Design, Implementation, and Evaluation of a Simulation-Based Clinical Correlation Curriculum as an Adjunctive Pedagogy in an Anatomy Course

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Because reported use of simulation in preclinical basic science courses is limited, the authors describe the design, implementation, and preliminary evaluation of a simulation-based clinical correlation curriculum in an anatomy course for first-year medical students at Perdana University Graduate School of Medicine (in collaboration with Johns Hopkins University School of Medicine).


The simulation curriculum, with five weekly modules, was a component of a noncadaveric human anatomy course for three classes (n = 81 students) from September 2011 to November 2013. The modules were designed around major anatomical regions (thorax; abdomen and pelvis; lower extremities and back; upper extremities; and head and neck) and used various types of simulation (standardized patients, high-fidelity simulators, and task trainers). Several methods were used to evaluate the curriculum’s efficacy, including comparing pre- versus posttest scores and comparing posttest scores against the score on 15 clinical correlation final exam questions.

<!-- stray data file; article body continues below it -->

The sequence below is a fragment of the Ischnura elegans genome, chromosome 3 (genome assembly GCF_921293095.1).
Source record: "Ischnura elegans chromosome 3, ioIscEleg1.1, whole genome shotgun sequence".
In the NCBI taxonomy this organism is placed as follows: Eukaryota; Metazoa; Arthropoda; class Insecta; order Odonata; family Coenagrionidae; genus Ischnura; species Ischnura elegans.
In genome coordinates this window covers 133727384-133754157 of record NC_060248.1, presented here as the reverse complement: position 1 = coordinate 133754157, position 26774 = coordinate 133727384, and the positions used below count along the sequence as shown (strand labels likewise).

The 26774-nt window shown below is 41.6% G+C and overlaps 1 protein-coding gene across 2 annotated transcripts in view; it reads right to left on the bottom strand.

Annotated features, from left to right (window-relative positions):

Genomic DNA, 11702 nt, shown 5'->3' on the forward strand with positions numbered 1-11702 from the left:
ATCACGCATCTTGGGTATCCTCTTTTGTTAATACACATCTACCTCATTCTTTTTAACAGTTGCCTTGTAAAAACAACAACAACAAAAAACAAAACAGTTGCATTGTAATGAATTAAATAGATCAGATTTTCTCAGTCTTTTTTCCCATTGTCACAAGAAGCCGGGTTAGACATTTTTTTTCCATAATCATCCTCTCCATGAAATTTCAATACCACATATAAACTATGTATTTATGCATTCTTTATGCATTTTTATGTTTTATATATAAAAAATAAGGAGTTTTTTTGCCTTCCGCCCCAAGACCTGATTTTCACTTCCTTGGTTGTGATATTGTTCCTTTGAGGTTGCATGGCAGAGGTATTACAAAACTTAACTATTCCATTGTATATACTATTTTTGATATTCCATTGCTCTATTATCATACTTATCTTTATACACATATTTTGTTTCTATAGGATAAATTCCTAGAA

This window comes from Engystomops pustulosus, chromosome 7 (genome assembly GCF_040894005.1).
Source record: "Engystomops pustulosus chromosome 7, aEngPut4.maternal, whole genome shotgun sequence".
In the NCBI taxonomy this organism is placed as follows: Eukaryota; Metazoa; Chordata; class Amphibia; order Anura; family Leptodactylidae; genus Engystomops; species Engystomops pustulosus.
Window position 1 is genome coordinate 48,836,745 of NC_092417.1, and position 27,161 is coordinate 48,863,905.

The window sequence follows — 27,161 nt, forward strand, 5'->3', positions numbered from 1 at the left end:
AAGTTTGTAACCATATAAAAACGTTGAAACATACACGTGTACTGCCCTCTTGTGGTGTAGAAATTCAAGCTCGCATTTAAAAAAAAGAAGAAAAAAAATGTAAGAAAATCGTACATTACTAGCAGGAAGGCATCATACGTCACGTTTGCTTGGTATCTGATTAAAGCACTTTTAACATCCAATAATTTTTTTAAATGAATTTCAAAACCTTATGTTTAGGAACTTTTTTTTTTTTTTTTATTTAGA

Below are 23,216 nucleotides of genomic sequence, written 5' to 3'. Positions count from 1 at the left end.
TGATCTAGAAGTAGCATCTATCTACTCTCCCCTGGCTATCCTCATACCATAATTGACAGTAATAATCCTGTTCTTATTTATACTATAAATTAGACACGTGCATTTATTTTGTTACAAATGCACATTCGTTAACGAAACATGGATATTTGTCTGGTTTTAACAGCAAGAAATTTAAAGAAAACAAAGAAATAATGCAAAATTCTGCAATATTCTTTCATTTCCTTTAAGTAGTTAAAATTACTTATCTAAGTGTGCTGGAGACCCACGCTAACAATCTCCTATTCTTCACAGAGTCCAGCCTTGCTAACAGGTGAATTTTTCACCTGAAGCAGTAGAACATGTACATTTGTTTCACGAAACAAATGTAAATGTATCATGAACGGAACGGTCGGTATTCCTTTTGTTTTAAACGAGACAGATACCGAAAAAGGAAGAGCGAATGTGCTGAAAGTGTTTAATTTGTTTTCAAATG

A total of 81 students (response rate: 100%) completed all pre- and posttests and consented to participate. Posttest scores suggest significant knowledge acquisition and better consistency of performance after participation in the curriculum. The comparison of performance on the posttests and final exam suggests that using simulation as an adjunctive pedagogy can lead to excellent short-term knowledge retention.

Next Steps

Simulation-based medical education may prove useful in preclinical basic science curricula. Next steps should be to validate the use of this approach, demonstrate cost-efficacy or the “return on investment” for educational and institutional leadership, and examine longer-term knowledge retention.

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